Tuesday marked a turning point in the coronavirus pandemic in the United States as President Donald Trump delivered markedly solemn remarks about the impending doom and the “very tough two weeks” ahead.
It was a remarkable shift from the President’s former tone that flooded airwaves with dismissive claims that the virus was under control, and life would go back to normal sooner rather than later. Gone was his self-congratulatory tone or not-so-humblebrags about television ratings.
With that shift in mind, Trump’s foes on the left have a shift of their own to make.
Borrowing a phrase from the film Miller’s Crossing, now is not the time to say, “I told you so.”
Americans are hungry for resolution. They’re out of jobs. Their bank accounts are dwindling. Their security is in jeopardy of not only financial ruin, but contracting an illness that could kill literally anyone, not just the elderly or infirm.
There is no appetite for taunting or “I told you so” gloating.
What they are hungry for is unity.
Call for relief, but do so while offering a lending hand to an administration you might otherwise loathe. Uphold your values, but reach across the aisle. Embrace your political enemies (figuratively speaking, of course) as friends because whether Democrat or Republican, Libertarian or NPA; we are all suffering this pandemic, we are all fearful of its unrelenting grasp.
And when you’re sharing information, quote scientists and doctors, not the left’s shining stars such as Rachel Maddow or Anderson Cooper.
And why wouldn’t you do that? You, Democrats, who lob criticism at anyone who looks to Fox News as the ultimate authority on policy. How does clinging to liberal news make you any more credible?
Want to be taken seriously by your constituents with diverging political views, concede them their China argument. Yes, calling it the “China virus” is racist and wrong, but there is no question China failed the world with its lack of transparency in the early days of this crisis, wasting precious time and squandering vital data that could have been used to minimize the disease’s spread to other countries, including the U.S. It’s OK to be mad at them for that, it doesn’t make you a racist.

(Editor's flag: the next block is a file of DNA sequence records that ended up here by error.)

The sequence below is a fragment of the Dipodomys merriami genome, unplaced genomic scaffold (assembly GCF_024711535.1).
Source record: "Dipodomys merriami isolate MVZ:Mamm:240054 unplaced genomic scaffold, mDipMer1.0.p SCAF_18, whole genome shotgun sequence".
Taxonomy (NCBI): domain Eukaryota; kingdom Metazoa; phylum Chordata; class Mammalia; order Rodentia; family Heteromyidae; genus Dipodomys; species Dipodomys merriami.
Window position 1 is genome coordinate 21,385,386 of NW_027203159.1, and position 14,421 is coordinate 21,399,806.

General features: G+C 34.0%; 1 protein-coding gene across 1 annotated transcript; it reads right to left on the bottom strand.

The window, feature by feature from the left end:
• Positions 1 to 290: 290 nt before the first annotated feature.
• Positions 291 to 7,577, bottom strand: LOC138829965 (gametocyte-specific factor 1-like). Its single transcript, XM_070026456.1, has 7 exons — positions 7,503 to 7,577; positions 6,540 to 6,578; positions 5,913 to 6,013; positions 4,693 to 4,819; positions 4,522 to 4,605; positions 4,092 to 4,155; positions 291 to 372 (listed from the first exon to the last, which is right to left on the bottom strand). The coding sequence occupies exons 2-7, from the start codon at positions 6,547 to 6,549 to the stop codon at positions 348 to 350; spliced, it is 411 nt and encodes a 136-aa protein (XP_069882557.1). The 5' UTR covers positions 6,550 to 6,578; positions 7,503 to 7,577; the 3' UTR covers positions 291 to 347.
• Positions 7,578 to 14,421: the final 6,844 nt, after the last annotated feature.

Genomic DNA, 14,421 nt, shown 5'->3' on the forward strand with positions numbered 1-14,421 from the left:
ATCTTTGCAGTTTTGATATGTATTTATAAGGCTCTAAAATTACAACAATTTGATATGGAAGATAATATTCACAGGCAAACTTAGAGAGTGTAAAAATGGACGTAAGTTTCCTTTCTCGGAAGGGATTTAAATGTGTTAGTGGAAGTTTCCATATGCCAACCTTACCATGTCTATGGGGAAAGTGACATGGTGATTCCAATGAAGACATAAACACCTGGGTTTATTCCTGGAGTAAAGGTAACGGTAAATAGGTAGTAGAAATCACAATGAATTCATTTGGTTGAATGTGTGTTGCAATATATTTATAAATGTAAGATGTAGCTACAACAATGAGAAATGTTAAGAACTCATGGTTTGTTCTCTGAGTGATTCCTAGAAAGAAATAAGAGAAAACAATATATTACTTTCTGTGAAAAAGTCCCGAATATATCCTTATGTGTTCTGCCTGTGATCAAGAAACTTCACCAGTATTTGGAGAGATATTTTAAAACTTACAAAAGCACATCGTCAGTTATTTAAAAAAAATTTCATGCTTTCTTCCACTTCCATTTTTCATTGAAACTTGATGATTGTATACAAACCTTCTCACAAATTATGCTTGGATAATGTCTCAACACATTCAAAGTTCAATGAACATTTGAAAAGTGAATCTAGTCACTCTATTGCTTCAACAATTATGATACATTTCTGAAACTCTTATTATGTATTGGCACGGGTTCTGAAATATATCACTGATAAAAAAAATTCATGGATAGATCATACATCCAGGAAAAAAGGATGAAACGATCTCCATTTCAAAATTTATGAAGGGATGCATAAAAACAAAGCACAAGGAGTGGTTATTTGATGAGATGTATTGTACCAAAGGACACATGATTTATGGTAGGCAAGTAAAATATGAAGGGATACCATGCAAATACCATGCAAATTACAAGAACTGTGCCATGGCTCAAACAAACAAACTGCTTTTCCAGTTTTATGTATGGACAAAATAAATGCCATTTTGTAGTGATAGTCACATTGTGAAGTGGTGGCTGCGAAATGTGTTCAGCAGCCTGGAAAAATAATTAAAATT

Table your ideological pandering. The time will come to renew debate over the Green New Deal or Medicare for All. On the latter, your argument could emerge from this virus stronger than ever.
Add to that some advice for both sides of the aisle. Those statistics you post on Facebook, those are people’s lives, not numbers.
The uptick in deaths aren’t cause for political mudslinging, they’re grandmas who will never bake another cookie, grandpas who will never pull another quarter from behind a child’s ear, moms who will never read another bedtime story, dads who will never again play catch in the yard.
The low numbers in areas slower to succumb to this demon of a pandemic are not evidence of why social distancing is unnecessary, they’re bright spots of hope that show that maybe, just maybe, there’s time to get this right.
And to those who still, despite mounting evidence and a growing body county, believe this is somehow made up or that it’s “no worse than the flu,” just stop. Right. Now.
Stop listening to people like Diamond and Silk, the media personalities Fox licensed to stream a weekly show, who this week used the airwaves to pedal conspiracy theories about the virus including claiming the spreading virus was somehow the result of manipulated stats imagined and published by the liberal, Fake News media.
“My President said on March 24, Tuesday, this past week, my President said that he would love for America to be back up and running. At the time he said it, there was 25,489 case, with 307 deaths. Instantaneously, you had the media calling President Trump out,” Silk said. “Me and you was talking, and I said, ‘Now watch the number of deaths go up. Watch everything increase,’ because they want to make it look bad in front of our eyes. Here it is, five days later, as of yesterday, it jumped from 25,480 up to 121,478 cases. It went from 307 deaths to 2,226 deaths in five days.”
Say it louder for those in the back: This. Is. How. A. Pandemic. Works.
It spreads like a weed. One asymptomatic person goes to the grocery store and infects 10 people, those ten people go out into the world and infect ten more each. And so it goes on, exponentially claiming victim after countless victim.
That’s a lot of do-nots, but there are plenty of must-dos, too.
Do FaceTime your friends and family. Check on them. Play Words with Friends. Have a digital movie night to feel together even when you’re far apart.
Do spend time with your children. Revel in the new influx of family time rather than lament it.
Do offer to help a neighbor in need. Drop groceries on their doorstep. Hail them an Uber if they must go to the doctor. Do whatever you can from a safe distance.
Do donate to charity, if you have the means. Leave a bigger tip for the delivery driver.
Above all else, come together. We are isolated, but we are not alone. Now is not the time for bickering and arguing. There will be plenty of time to get back to our hostile world of political feuding. That time is not now.